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The Independent (London)
16 October 1995, Monday

Reviews: Theatre

The Master Builder

Haymarket Theatre Royal, London

'Making brilliant use of that dark-eyed, direct gaze of hers, Victoria Hamilton
plays Hilde as a bewitching child-woman '
By Paul Taylor

Solness, the hero of Ibsen's Master Builder, is paranoid about being
superseded by the younger generation, recalling how he himself had once
ruthlessly clawed aside his elders in his struggle to the top. "One day you
will come knocking at the door," he predicts. Whereupon, with grimly
farcical promptness, there's the sound of banging and in steps youth, in the
seductive, unsettling shape of Hilde Wangel, number one fan and nemesis.

Hilde doesn't represent the kind of professional challenge that the Master
Builder has been fearing, though the actress playing her might well cause
more than a frisson of such insecurity in the actor playing Solness. It
would be especially understandable if, as in Peter Hall's new staging, Hilde
were impersonated by a newcomer with the formidable talent of Victoria

Those of us who observed this girl in her first two engagements (both at the
Orange Tree) were in no doubt that here was a future star. Indeed, it's now
possible to see her extraordinary performance in James Saunders's Retreat as
a dry-run for Hilde. The dramatic function of the Saunders character - who
descends, out of the blue, on a middle-aged journalist and old family
friend, demanding a home and disturbing the highly precarious balance of his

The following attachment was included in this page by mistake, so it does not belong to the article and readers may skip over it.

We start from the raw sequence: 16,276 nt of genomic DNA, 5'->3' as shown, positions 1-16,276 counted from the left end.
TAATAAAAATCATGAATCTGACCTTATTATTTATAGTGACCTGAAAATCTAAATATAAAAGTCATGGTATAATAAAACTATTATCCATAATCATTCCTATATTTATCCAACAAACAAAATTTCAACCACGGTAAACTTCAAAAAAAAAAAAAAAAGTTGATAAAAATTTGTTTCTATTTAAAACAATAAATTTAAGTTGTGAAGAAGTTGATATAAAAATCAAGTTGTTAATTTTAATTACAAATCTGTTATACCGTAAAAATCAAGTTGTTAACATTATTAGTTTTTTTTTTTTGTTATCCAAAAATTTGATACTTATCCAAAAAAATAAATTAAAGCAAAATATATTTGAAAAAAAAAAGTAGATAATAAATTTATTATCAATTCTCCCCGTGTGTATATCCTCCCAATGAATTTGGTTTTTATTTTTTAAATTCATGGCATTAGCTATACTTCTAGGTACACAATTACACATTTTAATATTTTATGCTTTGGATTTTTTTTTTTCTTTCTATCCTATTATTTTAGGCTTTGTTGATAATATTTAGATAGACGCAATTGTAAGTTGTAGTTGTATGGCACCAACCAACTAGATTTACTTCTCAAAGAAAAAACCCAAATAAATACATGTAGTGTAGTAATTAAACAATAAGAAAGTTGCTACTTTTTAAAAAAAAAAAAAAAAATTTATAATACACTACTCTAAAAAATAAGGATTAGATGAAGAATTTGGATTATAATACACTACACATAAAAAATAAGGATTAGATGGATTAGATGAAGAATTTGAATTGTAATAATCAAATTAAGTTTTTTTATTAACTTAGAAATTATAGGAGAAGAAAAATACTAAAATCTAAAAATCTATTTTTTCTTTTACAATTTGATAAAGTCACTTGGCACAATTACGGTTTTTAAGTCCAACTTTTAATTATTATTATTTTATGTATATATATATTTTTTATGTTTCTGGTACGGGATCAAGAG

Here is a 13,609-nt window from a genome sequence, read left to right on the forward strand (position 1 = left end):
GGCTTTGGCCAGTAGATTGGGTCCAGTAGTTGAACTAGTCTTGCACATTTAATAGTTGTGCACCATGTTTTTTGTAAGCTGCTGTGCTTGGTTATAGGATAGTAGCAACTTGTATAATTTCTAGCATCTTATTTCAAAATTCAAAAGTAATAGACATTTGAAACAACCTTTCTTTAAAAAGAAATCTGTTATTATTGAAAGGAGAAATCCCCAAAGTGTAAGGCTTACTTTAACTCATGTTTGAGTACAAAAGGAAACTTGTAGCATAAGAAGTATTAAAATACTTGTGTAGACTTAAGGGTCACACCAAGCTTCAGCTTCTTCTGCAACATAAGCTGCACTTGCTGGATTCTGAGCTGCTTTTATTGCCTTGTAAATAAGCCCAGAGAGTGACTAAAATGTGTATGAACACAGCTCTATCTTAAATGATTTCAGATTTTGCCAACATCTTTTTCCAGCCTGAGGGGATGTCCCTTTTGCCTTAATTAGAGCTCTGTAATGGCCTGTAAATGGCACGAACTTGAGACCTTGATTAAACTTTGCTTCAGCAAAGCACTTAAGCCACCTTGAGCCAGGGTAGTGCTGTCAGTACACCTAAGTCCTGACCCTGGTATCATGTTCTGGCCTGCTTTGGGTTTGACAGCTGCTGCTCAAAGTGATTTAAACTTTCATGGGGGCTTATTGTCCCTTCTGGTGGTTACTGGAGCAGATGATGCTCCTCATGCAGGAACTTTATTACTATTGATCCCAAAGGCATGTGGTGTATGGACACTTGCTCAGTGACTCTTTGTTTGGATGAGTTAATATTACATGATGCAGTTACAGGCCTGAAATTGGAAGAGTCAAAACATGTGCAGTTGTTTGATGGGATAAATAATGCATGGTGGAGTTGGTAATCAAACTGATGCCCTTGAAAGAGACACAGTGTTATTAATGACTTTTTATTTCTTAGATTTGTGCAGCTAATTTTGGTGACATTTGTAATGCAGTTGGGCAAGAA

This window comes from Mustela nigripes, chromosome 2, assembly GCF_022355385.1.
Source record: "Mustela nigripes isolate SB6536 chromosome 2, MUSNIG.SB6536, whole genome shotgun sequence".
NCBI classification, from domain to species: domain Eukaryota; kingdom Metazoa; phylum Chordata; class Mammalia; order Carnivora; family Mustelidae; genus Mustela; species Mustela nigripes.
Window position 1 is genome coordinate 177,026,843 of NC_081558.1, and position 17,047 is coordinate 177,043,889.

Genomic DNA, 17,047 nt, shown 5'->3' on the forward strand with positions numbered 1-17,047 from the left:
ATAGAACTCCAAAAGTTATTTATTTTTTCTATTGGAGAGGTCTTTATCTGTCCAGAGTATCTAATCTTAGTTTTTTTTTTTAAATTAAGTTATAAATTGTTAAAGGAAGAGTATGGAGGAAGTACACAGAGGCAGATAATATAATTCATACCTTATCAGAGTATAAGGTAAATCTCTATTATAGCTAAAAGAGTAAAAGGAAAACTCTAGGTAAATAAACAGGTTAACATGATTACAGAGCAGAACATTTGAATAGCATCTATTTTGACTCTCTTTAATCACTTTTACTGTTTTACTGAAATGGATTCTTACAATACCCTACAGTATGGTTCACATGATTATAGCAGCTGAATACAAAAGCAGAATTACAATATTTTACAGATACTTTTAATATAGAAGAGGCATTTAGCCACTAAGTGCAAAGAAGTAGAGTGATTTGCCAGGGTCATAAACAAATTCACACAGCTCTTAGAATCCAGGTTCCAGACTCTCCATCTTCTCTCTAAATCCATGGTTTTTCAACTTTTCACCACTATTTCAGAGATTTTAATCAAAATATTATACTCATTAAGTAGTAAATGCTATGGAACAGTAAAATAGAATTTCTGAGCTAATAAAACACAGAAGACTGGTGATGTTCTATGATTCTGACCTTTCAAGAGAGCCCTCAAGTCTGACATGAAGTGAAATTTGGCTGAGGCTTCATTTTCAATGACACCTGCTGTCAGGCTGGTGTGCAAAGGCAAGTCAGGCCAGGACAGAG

guilt-haunted menage - is strikingly similar to that of Ibsen's heroine,
even down to the way both figures seemed to have been summoned out of the
protagonist's psyche.

Making brilliant use of that dark-eyed, disquietingly direct gaze of hers,
Hamilton plays Hilde as a bewitching child-woman, to a large extent not so
much amoral or immoral as pre-moral, before the suffering of Solness's wife
gets through to her. There's comedy in her no-nonsense, unnervingly resolute
manner: she reports that the 10 years are up and that she has returned for
her kingdom with a weirdly matter-of-fact impatience quite as though this
were some bet they had made five minutes ago and Solness was being rude
dragging his heels. Hers is a much less sexual rendering of Hilde than is
customary, but that doesn't diminish a sense of the liabilities posed by
this troll-muse. In the strangulated gurgle of pleasure she emts as Solness
determines to climb the tower and in the crazedly elated wave she resumes
after the accident, to blank out the knowledge he has fallen, you perceive a
dangerous, yet curiously vulnerable, fanatic who will only take risks for
her ideals by proxy.

Good at suggesting the flustered bad faith and the evasiveness of the Master
Builder, Alan Bates's performance doesn't have the weight to convince you of
the compulsions and the inner demons. As his wife, Gemma Jones is immensely
impressive. Looking almost posthumous in her sallow, chronically apologetic
desiccation she at one point yearningly reaches down to touch the sunbathing
Hilde, only to retract her hand with an air of embarrassed unworthiness. A
distressing reminder, that, of the mothering instinct which has been
sacrificed on the altar of her husband's career. It's not a sentimental
portrait, though, for you see how, for this woman, "duty" sometimes
furnishes a way of avoiding more painful responsibilities. The sound of
Solness's amplified heartbeats may provide the aural frame for the
production, but it's the two female stars who make the pulses quicken.

(Submitted by Tara)